Here, we used an obligate parthenogenetic D. pulex clone that produces resting eggs asexually (i.e. without males). This clone was kept under moderate crowding conditions. In the first brood, D. pulex showed a high production of ephippia and no difference between treatments. However, after the reduction of animal number and thus a decrease in the intensity of crowding, we found a lower production of ephippia in the second brood and a significant difference between treatments. Also here, the addition of melatonin led to an attenuation of stress response visible as a lower ephippia production in comparison to the melatonin-free control. Therefore, the addition of melatonin compensates for moderate stress, but cannot counteract strong stress. Either the added concentration of melatonin was too low to decrease responses to overcrowding, or melatonin in general has no influence if a stress signal surpasses a particular threshold level. Interestingly, the number of live neonates also increased in the treatment with melatonin. The difference in neonate production in the first clutch was due to the fact that a very few neonates were observed, and those in only two replicates of the control treatment, whereas some neonates were found in all replicates of the melatonin treatment. Although a significant difference in neonate number in the first clutch was observed, no significant difference in ephippia production in the first brood was found. However, a direct link between the number of neonates and (energy) investment into resting eggs appears in the third clutch; the significantly higher number of ephippia produced clearly corresponds with a lower number of neonates in the control treatment, and vice versa in the melatonin treatment. This indicates that after producing the second ephippial brood, maternal reserves were too exhausted to provide sufficient resources for many subitaneous neonates in a third clutch.
The stressors ‘predation’ and ‘crowding’ are mediated by chemical signals/cues, either from predators or conspecifics. One possibility is that melatonin applied to the medium acts as an external, artificial suppressor of stress signals, i.e. melatonin does not act within a daphnid’s body, but rather disturbs chemical communication in the ambient environment. Another possibility is that melatonin is taken up into the Daphnia’s body, in which case the attenuation of stress responses observed here should be accompanied by changes at the molecular level. This would be an interesting topic for future studies.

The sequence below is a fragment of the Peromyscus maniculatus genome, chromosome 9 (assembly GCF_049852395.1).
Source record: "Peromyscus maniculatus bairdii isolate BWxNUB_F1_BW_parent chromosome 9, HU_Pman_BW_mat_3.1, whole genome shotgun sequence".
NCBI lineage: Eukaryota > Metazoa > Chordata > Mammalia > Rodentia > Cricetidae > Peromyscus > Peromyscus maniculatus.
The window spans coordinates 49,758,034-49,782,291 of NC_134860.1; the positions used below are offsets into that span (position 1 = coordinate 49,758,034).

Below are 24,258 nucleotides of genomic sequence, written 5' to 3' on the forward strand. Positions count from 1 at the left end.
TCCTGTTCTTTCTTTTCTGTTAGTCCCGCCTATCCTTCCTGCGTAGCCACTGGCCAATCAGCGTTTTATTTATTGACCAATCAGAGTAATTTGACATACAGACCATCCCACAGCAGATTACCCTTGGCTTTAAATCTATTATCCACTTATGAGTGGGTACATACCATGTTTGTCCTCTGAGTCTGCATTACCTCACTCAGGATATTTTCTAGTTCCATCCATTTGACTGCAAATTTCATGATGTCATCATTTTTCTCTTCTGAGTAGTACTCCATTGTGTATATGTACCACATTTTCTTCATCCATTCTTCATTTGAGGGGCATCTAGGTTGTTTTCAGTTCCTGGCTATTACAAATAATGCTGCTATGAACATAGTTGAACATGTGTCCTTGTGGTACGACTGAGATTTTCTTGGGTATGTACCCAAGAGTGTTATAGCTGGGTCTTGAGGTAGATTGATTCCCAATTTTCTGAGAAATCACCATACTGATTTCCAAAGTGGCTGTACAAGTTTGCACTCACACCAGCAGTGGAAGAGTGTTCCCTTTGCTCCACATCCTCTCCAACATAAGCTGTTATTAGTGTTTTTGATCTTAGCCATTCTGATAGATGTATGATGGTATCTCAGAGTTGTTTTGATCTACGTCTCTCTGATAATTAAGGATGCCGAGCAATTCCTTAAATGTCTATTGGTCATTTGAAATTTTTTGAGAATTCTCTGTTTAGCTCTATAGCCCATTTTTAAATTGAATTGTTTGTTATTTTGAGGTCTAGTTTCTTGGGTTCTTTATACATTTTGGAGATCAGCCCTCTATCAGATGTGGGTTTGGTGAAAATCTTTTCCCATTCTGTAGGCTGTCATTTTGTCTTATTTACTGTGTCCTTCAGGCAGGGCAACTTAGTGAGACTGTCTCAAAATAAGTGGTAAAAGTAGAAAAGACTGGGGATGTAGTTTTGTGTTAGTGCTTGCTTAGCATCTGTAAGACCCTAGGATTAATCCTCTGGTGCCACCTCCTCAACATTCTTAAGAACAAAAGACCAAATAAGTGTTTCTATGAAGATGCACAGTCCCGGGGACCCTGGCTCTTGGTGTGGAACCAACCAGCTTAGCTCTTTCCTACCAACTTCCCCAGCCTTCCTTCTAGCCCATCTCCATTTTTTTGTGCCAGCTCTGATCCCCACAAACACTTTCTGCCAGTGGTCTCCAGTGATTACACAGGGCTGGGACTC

In conclusion, we could not confirm that melatonin increases the longevity of Daphnia. Neither female nor male Daphnia were affected by melatonin. Therefore, a general positive effect of melatonin on longevity of all invertebrates as suggested by  could here not be explicitly confirmed for the aquatic invertebrate Daphnia. Reiter et al.  stated that the role of melatonin in extending normal longevity, especially in mammals, is still in question. Therefore, we subscribe to the view of Anisimov et al. , i.e. that caution should be exercised before melatonin is recommended for long-term administration as a geroprotector.
On the other hand we were able to show that melatonin clearly attenuated Daphnia’s stress responses under acute stress conditions. Our results supports the idea that melatonin disturbs predator-avoidance behavior of Daphnia, since we demonstrated that melatonin attenuates i) morphological predator-defense responses induced by an invertebrate kairomone, and ii) influences life-history characteristics transmitted via chemical cues from conspecifics.
Animal ethics statement
We herewith confirm that the invertebrates used here are not under regulation. All experiments comply with institutional, national, and international guidelines.
The authors would like to thank Eric von Elert for the provision of the climate chambers. Thanks to Jens Schröder for help in conducting the experiments. The authors would also like to thank Frederic Bartlett for English corrections. AW thanks the German Research Foundation (DFG) for funding of his research (WA 2445/8-1).